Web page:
Think some teenagers are getting out of hand these days, or heading down the wrong path? There are many different types of alternative punishment; the amount of juvenile crime would dramatically drop if any of these were more greatly enforced. The most effective way to help these teenagers and to get them started down the correct path is enforcing alternative punishment upon them. This form of punishment is sometimes also known as juvenile justice, restorative justice, and community justice (Karp, 2004). One of the most important characteristics of this punishment is "the idea of discussion, dialogue, and negotiation between the parties involved in and affected by a given crime" (Karp, 2004, ph. 2). This not only forms a connection between the offender and the victim, but also helps to determine what types of steps the offender should take to repair the harm done to the community and the victim. Involvement from the communities and the victims in safe settings almost always provide the best process to determine restorative obligations. This is why it is important to investigate the participation of all parties; how willing they are to engage in such a dialogue, and how much of an effect these discussions have on both parties. A good example of this is a particular program used in the state of Vermont in the United States. In this program, trained community volunteers serve on a panel that meets with juveniles, their parents, their victims, and probationers to come to develop a restorative agreement (Karp, 2004).
There are many different ways of enforcing alternative punishment among juveniles. These can ranger from workforce development programs; which provide job training to incarcerated juveniles in an attempt to prepare them for employment, to a more controversial program such as a military style boot camp; which subject the juvenile to rigorous physical activity, verbal abuse, and high amount of stress as an attempt to "break" them so they can be more effectively rehabilitated (Alternative, 2002). A lighter form of alternative punishment that is most common is community service (Donegan, 1996). Another harsher form of alternative punishment that has proven to be greatly effective is boarding schools (Boarding, 2003).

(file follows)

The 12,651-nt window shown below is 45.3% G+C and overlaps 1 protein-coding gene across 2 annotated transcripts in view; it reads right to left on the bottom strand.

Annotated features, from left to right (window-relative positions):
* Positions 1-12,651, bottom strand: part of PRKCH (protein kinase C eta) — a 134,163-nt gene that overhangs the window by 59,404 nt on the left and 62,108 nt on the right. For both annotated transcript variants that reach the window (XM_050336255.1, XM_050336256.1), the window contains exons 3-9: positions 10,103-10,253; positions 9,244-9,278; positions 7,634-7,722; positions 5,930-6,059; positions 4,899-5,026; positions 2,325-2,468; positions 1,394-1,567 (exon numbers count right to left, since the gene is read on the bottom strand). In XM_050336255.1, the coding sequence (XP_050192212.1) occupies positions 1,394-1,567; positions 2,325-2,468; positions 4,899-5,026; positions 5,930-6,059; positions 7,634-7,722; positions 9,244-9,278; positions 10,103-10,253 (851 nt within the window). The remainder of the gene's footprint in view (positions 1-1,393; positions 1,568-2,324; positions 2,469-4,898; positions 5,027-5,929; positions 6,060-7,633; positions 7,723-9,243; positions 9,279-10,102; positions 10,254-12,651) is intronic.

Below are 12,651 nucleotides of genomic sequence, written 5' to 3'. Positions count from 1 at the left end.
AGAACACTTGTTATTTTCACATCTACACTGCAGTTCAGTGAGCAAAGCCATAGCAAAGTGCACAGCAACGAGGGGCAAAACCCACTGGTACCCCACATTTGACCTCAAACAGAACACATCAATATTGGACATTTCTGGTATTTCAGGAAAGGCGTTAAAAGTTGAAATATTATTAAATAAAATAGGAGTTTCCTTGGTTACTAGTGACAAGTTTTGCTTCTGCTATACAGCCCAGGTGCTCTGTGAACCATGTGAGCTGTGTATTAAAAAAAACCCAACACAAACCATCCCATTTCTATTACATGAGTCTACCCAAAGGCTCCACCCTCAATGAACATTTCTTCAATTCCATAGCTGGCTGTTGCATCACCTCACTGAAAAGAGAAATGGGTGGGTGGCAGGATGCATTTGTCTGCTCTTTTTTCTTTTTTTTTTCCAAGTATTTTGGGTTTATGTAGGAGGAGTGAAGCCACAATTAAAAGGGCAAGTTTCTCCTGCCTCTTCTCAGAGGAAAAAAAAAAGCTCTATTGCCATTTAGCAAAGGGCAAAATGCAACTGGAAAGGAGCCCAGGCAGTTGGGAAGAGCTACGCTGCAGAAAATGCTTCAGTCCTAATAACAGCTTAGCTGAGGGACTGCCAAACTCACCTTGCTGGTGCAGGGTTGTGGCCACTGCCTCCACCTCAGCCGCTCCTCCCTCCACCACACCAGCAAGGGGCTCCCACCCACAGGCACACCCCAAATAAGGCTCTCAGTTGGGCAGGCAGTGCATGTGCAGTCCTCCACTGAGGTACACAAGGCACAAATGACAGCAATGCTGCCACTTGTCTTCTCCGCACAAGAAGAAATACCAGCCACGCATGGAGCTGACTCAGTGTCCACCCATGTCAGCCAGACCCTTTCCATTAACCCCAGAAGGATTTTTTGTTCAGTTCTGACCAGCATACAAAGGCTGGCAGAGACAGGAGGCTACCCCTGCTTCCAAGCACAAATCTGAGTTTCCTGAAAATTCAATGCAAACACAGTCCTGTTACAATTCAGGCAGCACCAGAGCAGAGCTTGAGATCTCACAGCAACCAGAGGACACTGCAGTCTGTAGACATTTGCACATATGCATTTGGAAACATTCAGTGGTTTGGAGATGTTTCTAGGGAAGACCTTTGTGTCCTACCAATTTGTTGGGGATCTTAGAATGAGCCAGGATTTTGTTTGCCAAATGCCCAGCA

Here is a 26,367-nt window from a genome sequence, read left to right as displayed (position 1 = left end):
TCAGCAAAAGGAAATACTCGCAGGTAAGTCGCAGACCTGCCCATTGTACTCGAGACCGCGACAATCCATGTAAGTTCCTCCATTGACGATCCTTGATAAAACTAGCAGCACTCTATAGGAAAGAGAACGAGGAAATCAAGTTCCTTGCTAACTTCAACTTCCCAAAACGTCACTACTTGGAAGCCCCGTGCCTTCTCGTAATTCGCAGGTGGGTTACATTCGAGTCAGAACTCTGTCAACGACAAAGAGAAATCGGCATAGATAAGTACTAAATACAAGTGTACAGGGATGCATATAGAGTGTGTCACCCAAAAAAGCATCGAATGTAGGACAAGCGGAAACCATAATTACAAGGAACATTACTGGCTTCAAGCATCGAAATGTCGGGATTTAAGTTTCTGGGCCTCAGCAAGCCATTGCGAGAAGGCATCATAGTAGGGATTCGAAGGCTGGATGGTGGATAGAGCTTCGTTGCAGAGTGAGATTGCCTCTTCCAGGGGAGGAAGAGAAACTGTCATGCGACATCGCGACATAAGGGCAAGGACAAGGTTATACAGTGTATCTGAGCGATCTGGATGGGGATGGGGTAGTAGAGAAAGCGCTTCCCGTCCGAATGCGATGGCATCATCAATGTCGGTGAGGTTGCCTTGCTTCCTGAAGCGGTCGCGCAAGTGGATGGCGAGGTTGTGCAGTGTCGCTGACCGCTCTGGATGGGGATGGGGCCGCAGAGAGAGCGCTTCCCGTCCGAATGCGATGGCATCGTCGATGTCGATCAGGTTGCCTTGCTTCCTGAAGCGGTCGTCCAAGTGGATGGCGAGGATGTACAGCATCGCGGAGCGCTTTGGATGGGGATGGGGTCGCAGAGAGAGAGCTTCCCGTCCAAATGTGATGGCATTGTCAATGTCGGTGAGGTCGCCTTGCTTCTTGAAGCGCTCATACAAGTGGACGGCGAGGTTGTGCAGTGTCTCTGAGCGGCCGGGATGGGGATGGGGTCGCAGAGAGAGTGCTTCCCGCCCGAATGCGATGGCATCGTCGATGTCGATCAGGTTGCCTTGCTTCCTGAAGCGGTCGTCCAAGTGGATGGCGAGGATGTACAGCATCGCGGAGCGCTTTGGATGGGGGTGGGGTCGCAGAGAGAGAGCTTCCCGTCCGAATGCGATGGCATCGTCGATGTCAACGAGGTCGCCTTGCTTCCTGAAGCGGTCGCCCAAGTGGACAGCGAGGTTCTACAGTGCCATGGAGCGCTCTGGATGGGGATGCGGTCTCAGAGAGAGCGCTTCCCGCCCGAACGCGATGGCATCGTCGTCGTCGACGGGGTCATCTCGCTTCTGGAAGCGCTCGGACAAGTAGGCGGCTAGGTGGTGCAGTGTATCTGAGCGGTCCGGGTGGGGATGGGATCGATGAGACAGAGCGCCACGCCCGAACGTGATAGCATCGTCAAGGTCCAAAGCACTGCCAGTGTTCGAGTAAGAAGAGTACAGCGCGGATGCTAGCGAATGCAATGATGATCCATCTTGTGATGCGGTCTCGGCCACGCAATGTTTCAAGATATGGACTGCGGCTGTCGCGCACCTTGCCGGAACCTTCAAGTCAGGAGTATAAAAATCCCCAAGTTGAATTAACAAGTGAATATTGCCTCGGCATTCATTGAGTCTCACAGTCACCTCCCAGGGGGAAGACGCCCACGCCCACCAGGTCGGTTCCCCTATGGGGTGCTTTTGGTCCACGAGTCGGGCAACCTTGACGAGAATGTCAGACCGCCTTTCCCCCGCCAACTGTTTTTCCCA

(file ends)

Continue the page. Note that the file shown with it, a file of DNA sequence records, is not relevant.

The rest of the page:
Workforce development programs prove to be highly effective in lowering the rate of repeat offenses. The Anne E. Casey Foundation, a charity for disadvantaged children, conducted an astonishing report in 2002. This report found that the average rate of repeat offenses in juvenile justice institutions was 50% to 70%. While on the other hand, the repeat rate for four of the fifteen workforce development programs was below 20%. Juveniles who are provided with opportunities and skills for careers are not as likely to be further involved with crime (Alternative, 2002). Executive director of the National Youth Employment Coalition, David Brown, says this. "If young people have a little money in their pockets and are productively occupied in employment activities, they're less likely to commit delinquent acts and more likely to be productive members of society" (Alternative, 2002, ph. 4).
Some more examples of this type of soft alternative punishment are a wide array of things that one may not think would have such an impact on juveniles as they do. These include, but are not limited to, hunter safety classes, babysitting, and victim impact situation; such as an ambulance ride along, get a life program, and a jail tour. Here is a list that might help explain this well.
Boarding Schools is an effective way of reforming juveniles. This type of punishment is often referred to as a tough love punishment also. Some people may think that boarding schools are not regulated sufficiently and/or the students are mistreated. The few incidents that might lead someone to this conclusion can not even begin to compare to the amount of juveniles that this type of reform has helped. If this means more...
References: Alternative Ways of Dealing with Juvenile Crime, (2002, Nov.); Retrieved from Facts.com
Boarding Schools for Troubled Teens, (2005, June); Retrieved from Facts.com database, issues
Cappello, Dominic, (2000); Ten Talks Parents Must Have With Their Children about Violence;
Donegan, C. (1996, March); Preventing Juvenile Crime, Retrieved from CQ Electronic Library
Jones, Michael; Krisberg, Barry, (1994, June); Trends in Juvenile Crime and Youth Violence;
Karp, David R.; Sweet, Matthew; Kirshenbaum, Andrew; Bazemore, Gordon, (2004, June);
Contemporary Justice Review; vol
Shepherd, Robert E. (1996); What Does the Public Really Want?; American Bar Association;
Retrieved from http://www.abanet.org/crimjust/juvjus/cjpublic.html
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